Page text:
Home Equity

The Internal Revenue Service (IRS) tax code allows taxpayers to deduct their home equity amount from their income. It is one of the most common ways people reduce their taxes while paying a mortgage at the same time.

College Savings

If you’re a parent who wants to save for your child’s college education, you can do that by utilizing a 529 Plan, otherwise known as a Coverdell Education Savings Account. This can be set up with your pretax income, thereby reducing your overall taxable income. If you’re a working individual, your education costs are also deductible.

Health Savings

The government encourages you to plan for your health, meaning you will not be charged with a tax fraud sentence if you act in that interest. However, you should only do this through a health savings account, which is tax-deductible.

Retirement Savings

Retirement savings accounts like 401(k), 401 (b), Roth IRA, and Roth 401(k) not only help you save up for future retirement but also decrease your taxable income.

DID YOU KNOW? According to a federally reported survey, the average age of tax evaders is 50, with more than 50% of them being men.

Key Takeaways

Many may already be familiar with what is tax evasion as it is an act of not paying your due taxes on time to the IRS.
Tax evasion includes illegal methods like not reporting your income, using unearned deductions, underpaying taxes, and not filing for taxes at all.
Tax evasion should not be confused with tax avoidance. While the first one is illegal, tax avoidance is the legal way to reduce your tax liabilities.
It includes various deductions like retirement saving, health saving account, college savings, and home equity.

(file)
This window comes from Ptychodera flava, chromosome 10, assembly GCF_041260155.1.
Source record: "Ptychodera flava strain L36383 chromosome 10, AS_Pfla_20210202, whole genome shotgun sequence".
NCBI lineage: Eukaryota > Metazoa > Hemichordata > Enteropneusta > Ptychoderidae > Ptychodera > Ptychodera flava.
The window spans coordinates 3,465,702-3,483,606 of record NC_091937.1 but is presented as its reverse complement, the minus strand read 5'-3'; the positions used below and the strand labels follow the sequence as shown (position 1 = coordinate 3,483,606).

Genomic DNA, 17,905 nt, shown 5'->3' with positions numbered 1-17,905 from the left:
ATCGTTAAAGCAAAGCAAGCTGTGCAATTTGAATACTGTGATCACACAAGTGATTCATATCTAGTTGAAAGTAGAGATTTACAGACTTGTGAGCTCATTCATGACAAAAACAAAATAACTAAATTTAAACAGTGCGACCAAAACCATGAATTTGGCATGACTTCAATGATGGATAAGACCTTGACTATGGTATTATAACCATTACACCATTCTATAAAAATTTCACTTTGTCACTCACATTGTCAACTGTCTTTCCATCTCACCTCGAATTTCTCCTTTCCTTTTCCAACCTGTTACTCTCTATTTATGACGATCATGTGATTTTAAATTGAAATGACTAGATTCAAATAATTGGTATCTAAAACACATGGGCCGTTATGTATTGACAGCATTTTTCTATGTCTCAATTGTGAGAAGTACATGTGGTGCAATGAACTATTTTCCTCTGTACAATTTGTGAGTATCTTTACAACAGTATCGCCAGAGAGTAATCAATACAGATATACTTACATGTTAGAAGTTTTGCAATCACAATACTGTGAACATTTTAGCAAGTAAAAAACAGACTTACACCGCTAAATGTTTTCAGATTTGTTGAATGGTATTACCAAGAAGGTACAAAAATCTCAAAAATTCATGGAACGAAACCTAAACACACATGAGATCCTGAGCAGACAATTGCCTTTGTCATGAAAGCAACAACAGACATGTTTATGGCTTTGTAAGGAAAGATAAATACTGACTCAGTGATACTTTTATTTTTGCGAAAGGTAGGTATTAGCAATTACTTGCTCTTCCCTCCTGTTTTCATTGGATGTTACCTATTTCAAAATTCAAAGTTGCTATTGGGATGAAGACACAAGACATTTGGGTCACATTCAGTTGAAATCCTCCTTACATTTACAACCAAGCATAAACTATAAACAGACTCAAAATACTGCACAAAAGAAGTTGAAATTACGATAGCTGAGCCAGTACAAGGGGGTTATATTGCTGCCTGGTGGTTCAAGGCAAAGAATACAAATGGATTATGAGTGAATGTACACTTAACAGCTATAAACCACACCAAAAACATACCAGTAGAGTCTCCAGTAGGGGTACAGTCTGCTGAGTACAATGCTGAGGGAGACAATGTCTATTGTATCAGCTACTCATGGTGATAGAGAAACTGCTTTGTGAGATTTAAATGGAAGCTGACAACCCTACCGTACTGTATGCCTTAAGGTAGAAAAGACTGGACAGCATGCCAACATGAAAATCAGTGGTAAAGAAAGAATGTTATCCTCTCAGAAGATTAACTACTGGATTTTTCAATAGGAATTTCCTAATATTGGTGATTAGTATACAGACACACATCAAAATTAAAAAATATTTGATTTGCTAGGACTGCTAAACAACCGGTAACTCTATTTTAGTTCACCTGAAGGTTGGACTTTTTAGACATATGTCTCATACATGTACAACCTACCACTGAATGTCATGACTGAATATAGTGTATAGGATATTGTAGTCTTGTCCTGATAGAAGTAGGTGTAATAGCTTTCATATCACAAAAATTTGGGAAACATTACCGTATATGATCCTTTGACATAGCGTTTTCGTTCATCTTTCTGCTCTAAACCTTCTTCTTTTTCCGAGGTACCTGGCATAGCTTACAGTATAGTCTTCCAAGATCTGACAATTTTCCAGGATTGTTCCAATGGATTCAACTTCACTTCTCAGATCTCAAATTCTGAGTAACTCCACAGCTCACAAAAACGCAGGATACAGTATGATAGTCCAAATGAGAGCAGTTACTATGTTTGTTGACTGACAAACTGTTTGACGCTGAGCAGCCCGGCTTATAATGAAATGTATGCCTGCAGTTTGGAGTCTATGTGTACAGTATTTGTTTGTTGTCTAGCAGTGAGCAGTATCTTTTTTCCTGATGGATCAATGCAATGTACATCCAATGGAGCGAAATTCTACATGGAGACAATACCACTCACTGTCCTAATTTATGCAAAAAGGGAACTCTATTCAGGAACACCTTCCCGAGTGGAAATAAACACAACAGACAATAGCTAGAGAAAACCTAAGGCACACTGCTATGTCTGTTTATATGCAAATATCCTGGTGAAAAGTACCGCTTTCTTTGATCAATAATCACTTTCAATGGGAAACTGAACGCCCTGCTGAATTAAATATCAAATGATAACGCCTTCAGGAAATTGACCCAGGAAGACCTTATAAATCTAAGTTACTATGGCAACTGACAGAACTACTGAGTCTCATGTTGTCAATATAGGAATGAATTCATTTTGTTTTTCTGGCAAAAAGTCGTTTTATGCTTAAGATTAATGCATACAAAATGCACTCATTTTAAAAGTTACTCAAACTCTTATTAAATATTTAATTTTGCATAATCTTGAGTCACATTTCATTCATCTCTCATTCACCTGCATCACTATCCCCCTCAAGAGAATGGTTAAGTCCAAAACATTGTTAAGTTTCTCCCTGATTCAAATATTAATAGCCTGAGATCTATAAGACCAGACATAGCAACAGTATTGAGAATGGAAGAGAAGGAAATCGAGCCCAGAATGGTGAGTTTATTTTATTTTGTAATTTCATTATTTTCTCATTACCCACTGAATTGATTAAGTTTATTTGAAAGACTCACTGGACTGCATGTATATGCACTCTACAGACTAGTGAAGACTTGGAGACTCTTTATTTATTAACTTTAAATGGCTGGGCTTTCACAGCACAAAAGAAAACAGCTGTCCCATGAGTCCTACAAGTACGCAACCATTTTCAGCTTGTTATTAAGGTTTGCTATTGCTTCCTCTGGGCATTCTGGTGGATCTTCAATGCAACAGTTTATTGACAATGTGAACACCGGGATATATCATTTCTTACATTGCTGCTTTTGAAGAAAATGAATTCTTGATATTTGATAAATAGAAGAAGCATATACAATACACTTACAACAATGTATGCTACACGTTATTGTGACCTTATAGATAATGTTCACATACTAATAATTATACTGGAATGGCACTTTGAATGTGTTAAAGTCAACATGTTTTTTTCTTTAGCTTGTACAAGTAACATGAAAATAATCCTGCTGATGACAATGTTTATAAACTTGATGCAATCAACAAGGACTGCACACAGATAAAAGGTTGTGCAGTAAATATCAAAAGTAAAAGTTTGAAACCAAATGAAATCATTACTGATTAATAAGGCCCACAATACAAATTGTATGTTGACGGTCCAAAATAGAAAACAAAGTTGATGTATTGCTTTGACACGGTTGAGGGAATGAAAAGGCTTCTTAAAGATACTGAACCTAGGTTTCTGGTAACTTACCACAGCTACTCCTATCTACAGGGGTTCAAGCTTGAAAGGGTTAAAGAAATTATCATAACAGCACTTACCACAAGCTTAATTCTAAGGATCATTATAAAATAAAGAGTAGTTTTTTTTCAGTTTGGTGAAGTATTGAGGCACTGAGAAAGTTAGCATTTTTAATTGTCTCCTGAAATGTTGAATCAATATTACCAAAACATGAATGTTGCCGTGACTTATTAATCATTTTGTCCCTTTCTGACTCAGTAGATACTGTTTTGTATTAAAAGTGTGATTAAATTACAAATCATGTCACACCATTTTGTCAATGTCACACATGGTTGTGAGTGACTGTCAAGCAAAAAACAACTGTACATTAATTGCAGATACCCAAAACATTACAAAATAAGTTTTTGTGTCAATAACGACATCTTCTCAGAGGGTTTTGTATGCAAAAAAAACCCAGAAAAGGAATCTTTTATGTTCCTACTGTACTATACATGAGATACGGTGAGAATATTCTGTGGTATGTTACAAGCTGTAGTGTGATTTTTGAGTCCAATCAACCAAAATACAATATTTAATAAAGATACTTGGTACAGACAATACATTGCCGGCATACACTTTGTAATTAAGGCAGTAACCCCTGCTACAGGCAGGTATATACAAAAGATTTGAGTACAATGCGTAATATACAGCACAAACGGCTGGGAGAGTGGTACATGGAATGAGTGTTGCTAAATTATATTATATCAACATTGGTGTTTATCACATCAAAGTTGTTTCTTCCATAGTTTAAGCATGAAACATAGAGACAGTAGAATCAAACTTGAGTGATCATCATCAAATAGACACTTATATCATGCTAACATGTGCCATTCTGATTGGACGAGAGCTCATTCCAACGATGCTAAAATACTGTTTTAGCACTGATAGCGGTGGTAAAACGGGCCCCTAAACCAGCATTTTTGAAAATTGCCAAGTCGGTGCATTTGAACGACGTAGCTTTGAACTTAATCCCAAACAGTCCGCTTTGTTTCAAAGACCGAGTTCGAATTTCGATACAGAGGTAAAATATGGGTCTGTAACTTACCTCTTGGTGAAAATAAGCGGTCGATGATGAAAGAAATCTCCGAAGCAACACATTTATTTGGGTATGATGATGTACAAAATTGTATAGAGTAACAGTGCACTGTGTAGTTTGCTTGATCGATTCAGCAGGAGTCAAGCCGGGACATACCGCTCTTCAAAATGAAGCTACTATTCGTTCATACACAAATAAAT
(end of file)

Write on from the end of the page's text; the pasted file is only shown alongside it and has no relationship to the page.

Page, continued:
Tax Evasion Penalties

A tax evader can face serious consequences if they engage in tax evasion. Here are a few potential consequences:

Not Filing a Return

If you fail to file returns at all, you will be charged a fine. The fee is usually 5% of the taxes you owe each month, with the maximum penalty being 25%. If you still fail to file returns for more than two months after, you will be charged either a $435 flat fee or the amount of taxes you owe. This may seem like a small penalty, but the amount can really add up.

Filing a Fraudulent Return

Taxpayer obligations include filing a correct tax return. If you’ve filed a fraudulent report by mistake, you can still be charged with civil tax penalties; the most common include paying 20% of the underpaid tax as a fine.
However, if you’ve misled purposely, you’ll be charged with civil fraud carrying a penalty of 75% of your underpaid tax. In severe cases, a tax evasion sentence means jail time.

Failing to Pay Taxes

If you don’t pay taxes and are caught, you can be charged with penalties according to your state’s tax system. In extreme cases, if the amount of tax evasion is too high, you can be sent to prison for up to 5 years!

DID YOU KNOW? Walter Anderson, a famous tax evader, was sent to 9 years in prison and fined $200 million! Here’s clear proof that paying your taxes will land you in a lot of trouble.


Tax evasion is not paying taxes that are due to the government. Methods involve false tax reporting, not reporting taxes at all, or only a part of them. Tax evasion should not be confused with tax avoidance; the latter is a legal way to reduce your taxable income using tax deductibles like home equity. Not paying your taxes can lead to huge fines, and in severe cases, criminal charges with jail time for up to five years.


What is an example of tax evasion?

Some of the most common examples include not reporting all of your income, using unearned deductions, purposely underpaying taxes, or not filing for taxes at all.

What is the jail time like for tax evasion?

The amount of jail time faced differs depending on the case. However, in severe crimes, the average jail time ranges between five and seven years with a fine.

What is considered as being tax evasion?

What is tax evasion? In summary, it is the illegal act of not paying taxes. Underpaying taxes, not reporting income, and filing a false tax return are all considered to be tax evasion.


I learned a lot about finance after working for a digital marketing company specializing in investing and trading stocks, forex, etc. After that, I got exposed to other verticals such as wealth management and personal finance, which further improved my understanding of the financial world.